Pembroke's boardwalk all set for complete replacement - thanks to much help
Ryan Paulsen / Daily Observer A team from the Algonquin College office admin executive program - Marissa Dean, left, Janet Leeck, Kelsey Boldt and Janet Trebinskie - take a tour of the boardwalk at Pembroke's Waterfront Park on Monday, going over plans for the big party celebrating the grand opening of the replacement boardwalk. Construction on the new boardwalk begins on Monday, July 20, and the grand opening celebration is slated for two weeks later, on Monday, Aug. 3.
Big things are afoot for the Pembroke Waterfront, and it’s all coming together this week. For more than a year, plans have been underway to replace the current boardwalk, currently in its 16th season after being installed by a massive volunteer effort in the run-up to the millennial celebration in 2000.
Although the need to replace the boardwalk hardly came as a surprise (few boardwalks of its type last much longer than 15 or 16 years), the initial cost estimations were enough to give pause, totalling roughly $150,000.
Although the city has reserve funds to pay for the replacement projects, the group behind the task set about trying to gather as much interest, and as many donations, as possible.
One of the key figures in just about any project involving Pembroke’s Waterfront, Fred Blackstein, is thrilled to announce now that the estimated costs to the city will be ringing in at just about $15,000, 90 per cent less than was originally projected.
This obviously represents a significant savings, particularly when you consider some of the sheer numbers involved in the project. The boardwalk is 1,000 feet long and 16 feet wide, and if you laid all the decking planks involved end-to-end, they would stretch from the current start of the boardwalk, along Pembroke Street East, and all the way to beyond the Quebec-Ontario border en route to Allumettes Island (nine kilometers).
A large part of those savings comes from the generosity of Pastway Planing in Combermere, who is a local supplier for a new form of treated lumber that is both extremely durable and also fully approved environmentally for use along waterfronts (and even for use in fresh water as well). Normally the wood is significantly more expensive than traditional lumber, but Pastway, with the help of the treatment patent holder and distributor, is covering nearly the whole $50,000 cost of the wood itself.
Another big contributor to the project is Algonquin College in the Ottawa Valley, who are providing a great deal of logistical and organizational support to the project.
“Having the college involved,” says Blackstein, “is the difference between this happening and this not happening.”
One of the most common questions regarding the old boardwalk relates to the future of the commemorative plaques that once adorned each board along the walkway. Originally, there was consideration of erecting a monument of some sort at the waterfront to continue the legacy of the plaques, but popular demand prompted a change of plans.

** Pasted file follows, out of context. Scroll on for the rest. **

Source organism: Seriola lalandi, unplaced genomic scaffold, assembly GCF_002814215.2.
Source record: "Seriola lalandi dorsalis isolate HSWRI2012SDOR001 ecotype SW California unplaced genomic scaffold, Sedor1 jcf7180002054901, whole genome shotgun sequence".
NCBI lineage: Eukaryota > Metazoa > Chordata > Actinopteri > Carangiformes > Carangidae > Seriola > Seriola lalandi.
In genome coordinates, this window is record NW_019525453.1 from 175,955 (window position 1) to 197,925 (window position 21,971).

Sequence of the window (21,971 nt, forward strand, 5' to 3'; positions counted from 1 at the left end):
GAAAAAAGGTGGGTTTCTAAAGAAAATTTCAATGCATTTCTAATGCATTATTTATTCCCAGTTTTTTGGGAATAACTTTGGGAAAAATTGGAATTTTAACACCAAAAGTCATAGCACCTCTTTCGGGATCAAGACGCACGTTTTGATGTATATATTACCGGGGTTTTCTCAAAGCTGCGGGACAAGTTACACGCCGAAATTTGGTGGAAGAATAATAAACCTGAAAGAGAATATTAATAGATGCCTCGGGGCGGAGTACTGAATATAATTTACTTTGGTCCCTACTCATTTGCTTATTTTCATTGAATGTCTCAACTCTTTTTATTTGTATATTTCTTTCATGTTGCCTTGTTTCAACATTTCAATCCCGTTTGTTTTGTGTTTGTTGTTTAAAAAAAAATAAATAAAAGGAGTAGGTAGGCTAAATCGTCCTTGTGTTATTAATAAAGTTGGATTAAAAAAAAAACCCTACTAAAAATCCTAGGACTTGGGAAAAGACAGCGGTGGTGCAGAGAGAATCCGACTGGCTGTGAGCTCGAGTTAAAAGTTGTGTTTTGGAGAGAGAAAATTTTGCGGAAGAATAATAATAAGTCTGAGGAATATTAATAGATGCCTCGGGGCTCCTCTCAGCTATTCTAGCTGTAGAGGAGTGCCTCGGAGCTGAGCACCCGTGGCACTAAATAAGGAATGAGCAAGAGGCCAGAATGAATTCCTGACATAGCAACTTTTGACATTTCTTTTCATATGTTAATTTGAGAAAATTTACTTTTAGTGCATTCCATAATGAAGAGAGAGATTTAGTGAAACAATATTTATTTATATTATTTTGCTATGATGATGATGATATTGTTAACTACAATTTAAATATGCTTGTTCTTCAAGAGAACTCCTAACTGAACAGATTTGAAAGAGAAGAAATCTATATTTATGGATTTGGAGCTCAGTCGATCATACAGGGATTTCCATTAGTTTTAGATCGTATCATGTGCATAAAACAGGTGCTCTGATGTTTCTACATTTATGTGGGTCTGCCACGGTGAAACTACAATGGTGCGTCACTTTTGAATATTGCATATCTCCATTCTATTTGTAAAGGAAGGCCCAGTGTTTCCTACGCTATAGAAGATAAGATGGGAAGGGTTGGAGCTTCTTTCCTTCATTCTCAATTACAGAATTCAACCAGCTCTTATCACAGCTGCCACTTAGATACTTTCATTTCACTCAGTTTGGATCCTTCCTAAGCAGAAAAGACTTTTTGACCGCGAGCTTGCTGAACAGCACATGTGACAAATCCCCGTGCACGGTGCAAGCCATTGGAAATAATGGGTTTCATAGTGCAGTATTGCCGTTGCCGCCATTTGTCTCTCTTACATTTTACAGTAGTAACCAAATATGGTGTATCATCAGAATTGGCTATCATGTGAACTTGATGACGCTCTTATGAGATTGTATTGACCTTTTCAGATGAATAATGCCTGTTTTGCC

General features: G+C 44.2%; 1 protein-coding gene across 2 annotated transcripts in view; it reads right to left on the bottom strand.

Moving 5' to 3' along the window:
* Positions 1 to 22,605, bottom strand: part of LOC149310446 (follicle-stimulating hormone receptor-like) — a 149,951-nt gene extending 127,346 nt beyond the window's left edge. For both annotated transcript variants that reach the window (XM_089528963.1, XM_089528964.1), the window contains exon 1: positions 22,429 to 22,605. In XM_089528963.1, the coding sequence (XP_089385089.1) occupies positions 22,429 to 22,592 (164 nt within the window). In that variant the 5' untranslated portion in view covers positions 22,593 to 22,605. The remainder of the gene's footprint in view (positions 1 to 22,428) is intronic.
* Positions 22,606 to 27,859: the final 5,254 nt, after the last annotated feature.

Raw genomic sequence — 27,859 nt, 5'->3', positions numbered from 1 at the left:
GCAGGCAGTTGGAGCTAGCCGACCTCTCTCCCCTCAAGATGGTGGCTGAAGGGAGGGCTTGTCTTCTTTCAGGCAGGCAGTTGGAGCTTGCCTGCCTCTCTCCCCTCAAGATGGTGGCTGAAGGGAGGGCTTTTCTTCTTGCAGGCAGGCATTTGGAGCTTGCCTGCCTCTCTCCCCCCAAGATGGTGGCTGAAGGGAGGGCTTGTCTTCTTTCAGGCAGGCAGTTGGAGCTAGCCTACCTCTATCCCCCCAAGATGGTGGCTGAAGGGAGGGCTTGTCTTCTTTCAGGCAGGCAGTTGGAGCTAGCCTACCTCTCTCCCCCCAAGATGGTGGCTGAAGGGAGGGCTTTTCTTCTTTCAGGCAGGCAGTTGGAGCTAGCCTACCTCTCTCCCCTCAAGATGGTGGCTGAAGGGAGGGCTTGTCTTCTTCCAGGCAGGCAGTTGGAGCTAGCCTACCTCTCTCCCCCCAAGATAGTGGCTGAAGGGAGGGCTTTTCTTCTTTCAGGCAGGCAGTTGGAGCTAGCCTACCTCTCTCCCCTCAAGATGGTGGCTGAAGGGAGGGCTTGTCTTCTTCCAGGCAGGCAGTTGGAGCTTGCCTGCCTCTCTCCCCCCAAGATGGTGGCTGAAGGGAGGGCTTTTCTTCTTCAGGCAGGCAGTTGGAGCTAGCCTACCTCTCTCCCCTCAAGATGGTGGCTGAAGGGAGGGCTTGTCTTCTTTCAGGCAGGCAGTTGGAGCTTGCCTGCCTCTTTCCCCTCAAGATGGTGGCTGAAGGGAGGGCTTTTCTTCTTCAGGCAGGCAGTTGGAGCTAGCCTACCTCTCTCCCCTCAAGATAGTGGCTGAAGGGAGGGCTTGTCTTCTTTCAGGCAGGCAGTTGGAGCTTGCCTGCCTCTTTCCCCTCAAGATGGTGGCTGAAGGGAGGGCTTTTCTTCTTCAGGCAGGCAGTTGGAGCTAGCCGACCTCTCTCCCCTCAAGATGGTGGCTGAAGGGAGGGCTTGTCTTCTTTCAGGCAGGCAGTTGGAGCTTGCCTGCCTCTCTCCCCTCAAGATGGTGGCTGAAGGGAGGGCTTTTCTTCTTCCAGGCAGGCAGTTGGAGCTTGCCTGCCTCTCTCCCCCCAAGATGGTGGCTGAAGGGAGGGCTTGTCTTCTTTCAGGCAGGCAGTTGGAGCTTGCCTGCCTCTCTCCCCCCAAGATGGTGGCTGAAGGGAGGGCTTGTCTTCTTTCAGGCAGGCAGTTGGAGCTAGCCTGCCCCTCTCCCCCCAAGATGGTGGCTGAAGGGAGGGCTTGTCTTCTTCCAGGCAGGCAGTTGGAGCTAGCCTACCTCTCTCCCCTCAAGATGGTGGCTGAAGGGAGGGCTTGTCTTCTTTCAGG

“A monument was one plan,” explains Blackstein, “but I did a focus group, talking to everyone I found involved and along the waterfront, and asked them what they would like to see done. Overwhelmingly, they said ‘we’d like them back.’”
So far, roughly 300 of the plaques have been returned to the families and businesses that paid for them, with the rest available for collection by stopping by the marina boat launch office and leaving your name and the plaque number you would like returned.
As was announced in late May of this year, the planned grand unveiling of the new boardwalk is slated for Monday, Aug 3, the Civic Holiday, and students from Algonquin College’s office executive administration program are hard at work making plans and coordinating the big event.
Details are a bit sparse on the exact agenda for the party, but one thing is for sure: it will be a great day for the whole family.
“We’re trying to make it kid-friendly,” says Kelsey Boldt, “but not just kids, we want everyone to feel welcome and have a great time, since it’s the holiday. We just want everyone to come out and have a good time and see what we’ve done.”
This week is the final run-up to the start of construction, with security fencing going up on Wednesday, July 15, lumber getting dropped off Thursday and Friday, and the hammers start flying on Monday, with a whole team of students working away for as long as it takes to get each and every old board and support stringer torn up and replaced by brand new ones. By Aug. 3, the high-traffic boardwalk will be gleaming and new, ready to take on decades of visitors, new and old alike, and continue to be a landmark for the city.